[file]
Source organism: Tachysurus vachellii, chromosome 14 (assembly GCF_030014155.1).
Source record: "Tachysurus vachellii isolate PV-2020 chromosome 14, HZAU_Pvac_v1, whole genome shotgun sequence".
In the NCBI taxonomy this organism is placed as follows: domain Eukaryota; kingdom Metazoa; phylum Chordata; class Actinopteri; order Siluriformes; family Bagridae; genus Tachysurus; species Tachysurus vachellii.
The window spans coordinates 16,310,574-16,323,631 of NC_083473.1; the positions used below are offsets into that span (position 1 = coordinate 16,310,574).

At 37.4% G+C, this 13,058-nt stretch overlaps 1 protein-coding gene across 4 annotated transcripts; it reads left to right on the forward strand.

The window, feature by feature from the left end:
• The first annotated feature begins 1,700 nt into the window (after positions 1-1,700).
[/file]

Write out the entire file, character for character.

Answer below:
Source organism: Tachysurus vachellii, chromosome 14 (assembly GCF_030014155.1).
Source record: "Tachysurus vachellii isolate PV-2020 chromosome 14, HZAU_Pvac_v1, whole genome shotgun sequence".
In the NCBI taxonomy this organism is placed as follows: domain Eukaryota; kingdom Metazoa; phylum Chordata; class Actinopteri; order Siluriformes; family Bagridae; genus Tachysurus; species Tachysurus vachellii.
The window spans coordinates 16,310,574-16,323,631 of NC_083473.1; the positions used below are offsets into that span (position 1 = coordinate 16,310,574).

At 37.4% G+C, this 13,058-nt stretch overlaps 1 protein-coding gene across 4 annotated transcripts; it reads left to right on the forward strand.

The window, feature by feature from the left end:
• The first annotated feature begins 1,700 nt into the window (after positions 1-1,700).